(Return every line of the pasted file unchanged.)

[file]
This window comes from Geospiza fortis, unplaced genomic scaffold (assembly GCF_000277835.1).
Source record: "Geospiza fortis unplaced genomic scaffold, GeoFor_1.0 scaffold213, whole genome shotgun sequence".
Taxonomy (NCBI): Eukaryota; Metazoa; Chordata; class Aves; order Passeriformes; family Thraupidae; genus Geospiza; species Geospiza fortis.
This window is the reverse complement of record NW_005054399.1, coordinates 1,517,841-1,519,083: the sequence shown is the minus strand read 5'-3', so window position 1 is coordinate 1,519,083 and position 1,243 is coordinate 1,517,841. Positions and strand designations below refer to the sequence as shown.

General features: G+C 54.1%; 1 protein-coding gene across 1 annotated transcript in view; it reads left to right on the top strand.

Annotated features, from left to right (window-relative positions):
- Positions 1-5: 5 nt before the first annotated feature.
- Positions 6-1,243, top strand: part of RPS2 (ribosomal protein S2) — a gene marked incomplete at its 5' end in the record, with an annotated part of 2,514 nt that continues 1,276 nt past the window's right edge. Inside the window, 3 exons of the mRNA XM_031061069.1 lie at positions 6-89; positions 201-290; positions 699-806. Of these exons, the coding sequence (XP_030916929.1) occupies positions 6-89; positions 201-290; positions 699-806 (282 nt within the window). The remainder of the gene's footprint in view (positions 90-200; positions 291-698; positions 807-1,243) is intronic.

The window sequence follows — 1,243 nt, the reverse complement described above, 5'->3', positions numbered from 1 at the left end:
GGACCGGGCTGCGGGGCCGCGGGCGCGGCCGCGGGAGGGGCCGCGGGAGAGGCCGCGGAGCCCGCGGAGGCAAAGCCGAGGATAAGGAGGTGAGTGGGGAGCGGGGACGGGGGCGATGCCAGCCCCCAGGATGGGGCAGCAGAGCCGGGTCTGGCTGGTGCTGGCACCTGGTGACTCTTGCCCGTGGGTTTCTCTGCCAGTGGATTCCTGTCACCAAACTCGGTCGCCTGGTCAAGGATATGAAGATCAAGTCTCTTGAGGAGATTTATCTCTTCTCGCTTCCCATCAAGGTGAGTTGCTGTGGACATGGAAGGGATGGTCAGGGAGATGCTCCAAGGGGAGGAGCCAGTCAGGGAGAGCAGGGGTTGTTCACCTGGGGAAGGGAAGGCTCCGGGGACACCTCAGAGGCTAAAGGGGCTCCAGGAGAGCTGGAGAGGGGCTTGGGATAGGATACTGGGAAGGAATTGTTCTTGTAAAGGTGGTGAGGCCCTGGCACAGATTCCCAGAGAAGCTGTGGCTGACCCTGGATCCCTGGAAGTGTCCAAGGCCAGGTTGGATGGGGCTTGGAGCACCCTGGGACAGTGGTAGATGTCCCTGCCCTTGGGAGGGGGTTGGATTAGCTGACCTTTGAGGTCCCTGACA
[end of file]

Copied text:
This window comes from Geospiza fortis, unplaced genomic scaffold (assembly GCF_000277835.1).
Source record: "Geospiza fortis unplaced genomic scaffold, GeoFor_1.0 scaffold213, whole genome shotgun sequence".
Taxonomy (NCBI): Eukaryota; Metazoa; Chordata; class Aves; order Passeriformes; family Thraupidae; genus Geospiza; species Geospiza fortis.
This window is the reverse complement of record NW_005054399.1, coordinates 1,517,841-1,519,083: the sequence shown is the minus strand read 5'-3', so window position 1 is coordinate 1,519,083 and position 1,243 is coordinate 1,517,841. Positions and strand designations below refer to the sequence as shown.

General features: G+C 54.1%; 1 protein-coding gene across 1 annotated transcript in view; it reads left to right on the top strand.

Annotated features, from left to right (window-relative positions):
- Positions 1-5: 5 nt before the first annotated feature.
- Positions 6-1,243, top strand: part of RPS2 (ribosomal protein S2) — a gene marked incomplete at its 5' end in the record, with an annotated part of 2,514 nt that continues 1,276 nt past the window's right edge. Inside the window, 3 exons of the mRNA XM_031061069.1 lie at positions 6-89; positions 201-290; positions 699-806. Of these exons, the coding sequence (XP_030916929.1) occupies positions 6-89; positions 201-290; positions 699-806 (282 nt within the window). The remainder of the gene's footprint in view (positions 90-200; positions 291-698; positions 807-1,243) is intronic.

The window sequence follows — 1,243 nt, the reverse complement described above, 5'->3', positions numbered from 1 at the left end:
GGACCGGGCTGCGGGGCCGCGGGCGCGGCCGCGGGAGGGGCCGCGGGAGAGGCCGCGGAGCCCGCGGAGGCAAAGCCGAGGATAAGGAGGTGAGTGGGGAGCGGGGACGGGGGCGATGCCAGCCCCCAGGATGGGGCAGCAGAGCCGGGTCTGGCTGGTGCTGGCACCTGGTGACTCTTGCCCGTGGGTTTCTCTGCCAGTGGATTCCTGTCACCAAACTCGGTCGCCTGGTCAAGGATATGAAGATCAAGTCTCTTGAGGAGATTTATCTCTTCTCGCTTCCCATCAAGGTGAGTTGCTGTGGACATGGAAGGGATGGTCAGGGAGATGCTCCAAGGGGAGGAGCCAGTCAGGGAGAGCAGGGGTTGTTCACCTGGGGAAGGGAAGGCTCCGGGGACACCTCAGAGGCTAAAGGGGCTCCAGGAGAGCTGGAGAGGGGCTTGGGATAGGATACTGGGAAGGAATTGTTCTTGTAAAGGTGGTGAGGCCCTGGCACAGATTCCCAGAGAAGCTGTGGCTGACCCTGGATCCCTGGAAGTGTCCAAGGCCAGGTTGGATGGGGCTTGGAGCACCCTGGGACAGTGGTAGATGTCCCTGCCCTTGGGAGGGGGTTGGATTAGCTGACCTTTGAGGTCCCTGACA